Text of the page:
It’s finally vacation time! August is the peak vacation month in both the USA and Europe, and many people will be visiting foreign cities. As a traveler, the last thing you want to experience is being pickpocketed. Luckily there are a few ways to safeguard yourself against such a situation.

The following is a list of 5 easy ways to stop a pickpocket:

  1. Wear a money belt! This should be a mandatory item on everyone’s packing list. Most money belts are very slim, have zipper closures, and can fit your passport, credit cards, and cash without any visible evidence that you are wearing one. A good example is this slim money belt by LL Bean. For a money belt to be effective, you must wear it under your clothing; preferably around your stomach region underneath your shirt. I recommend using a money belt to carry extra cash, a spare credit card, and your passport, as you should not access it in public. It’s best to go into a stall in a restroom to take out the extra items when needed.

  1. Bring a Small Front Pocket Wallet. When I am not travelling, I usually carry cards and cash in my bi-fold wallet, and keep it in my back pocket. This is a huge no-no when traveling in foreign cities. Your back pocket is one of the easiest places for a pickpocket to steal your wallet. Instead, bring a small supplemental wallet that you can transfer some credit cards and cash into when you arrive at your hotel room (The Avallone Slim Card Carrier, Money Clip, or Front Pocket Wallet work perfectly in this scenario). Keep your regular wallet in the hotel room safe, and put your small front pocket wallet in your front pocket for easy access while shopping. If you get into a crowded area or an uncomfortable situation put your hand in your pocket and hold your wallet in a casual, non-obvious way.

  1. Don’t take anything valuable with you that you can’t keep in your money belt or your front pocket with your wallet. Most native residents can spot a foreign traveler very easily, especially if they are targeting someone for a robbery. A foreign traveler wearing a shoulder bag, or backpack while touring a city for the day becomes a target. While I was in Naples, Italy (a city with a very high pickpocket rate), I wore my money belt, and carried a front pocket wallet with my digital camera, in my front right pocket. If I felt like I was in a situation where I could be pickpocketed, I just put my right hand in my pocket and held my valuables (just like Daniel Craig below).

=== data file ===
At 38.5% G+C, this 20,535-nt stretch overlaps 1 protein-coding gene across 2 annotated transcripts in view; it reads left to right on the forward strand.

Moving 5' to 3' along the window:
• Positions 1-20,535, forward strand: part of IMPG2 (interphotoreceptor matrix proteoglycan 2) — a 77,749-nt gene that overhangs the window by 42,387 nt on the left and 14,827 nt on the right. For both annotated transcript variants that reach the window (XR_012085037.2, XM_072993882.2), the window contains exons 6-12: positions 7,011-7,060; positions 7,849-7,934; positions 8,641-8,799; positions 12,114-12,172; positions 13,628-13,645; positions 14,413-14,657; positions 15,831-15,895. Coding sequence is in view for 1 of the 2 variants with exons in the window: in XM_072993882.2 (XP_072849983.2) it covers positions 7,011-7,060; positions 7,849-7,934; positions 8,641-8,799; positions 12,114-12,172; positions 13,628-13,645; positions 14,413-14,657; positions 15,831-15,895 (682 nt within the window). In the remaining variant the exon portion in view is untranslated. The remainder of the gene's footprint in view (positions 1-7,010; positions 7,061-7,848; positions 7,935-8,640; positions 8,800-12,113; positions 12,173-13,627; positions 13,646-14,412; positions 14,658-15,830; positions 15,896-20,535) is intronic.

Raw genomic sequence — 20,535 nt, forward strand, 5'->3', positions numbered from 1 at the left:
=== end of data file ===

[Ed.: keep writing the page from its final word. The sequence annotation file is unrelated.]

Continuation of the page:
1. When in non-crowded situations, don’t let strangers get too close to you. When pickpockets operate, they try to get very close in order to gain access to your pockets. They do this by edging closer and closer to you, so that they are less than an arm’s length in distance from your body. If you notice someone invading your personal space like this, whether in a line or on the street, move away immediately. Don’t try to ignore it and chalk it up to local culture, as they are most likely trying to rob you. If you are also following the previous advice regarding the money belt and front pocket hand trick, they will not be able to pickpocket you, should you not notice they are getting too close to you.
  1. Always be aware of your surroundings. Keep your eyes and ears open for anything suspicious or unusual, and trust your gut instinct if something doesn’t feel right. This applies not just to pickpockets, but to your general safety and wellbeing while travelling. Also keep in mind that most criminals will stalk the person they intend to harm first. If you notice someone following you, get help immediately from the nearest public venue such as a restaurant, store, or if you’re lucky, a police man or police station. Do not, under any circumstances, continue walking into an uncrowded area or back alley.

As long as you follow these guidelines while traveling, you can feel confident that you will not be a target of the common pickpocket or thief. Enjoy your vacation and stay safe!  

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 - Written By Avallone Founder & CEO Christopher Avallon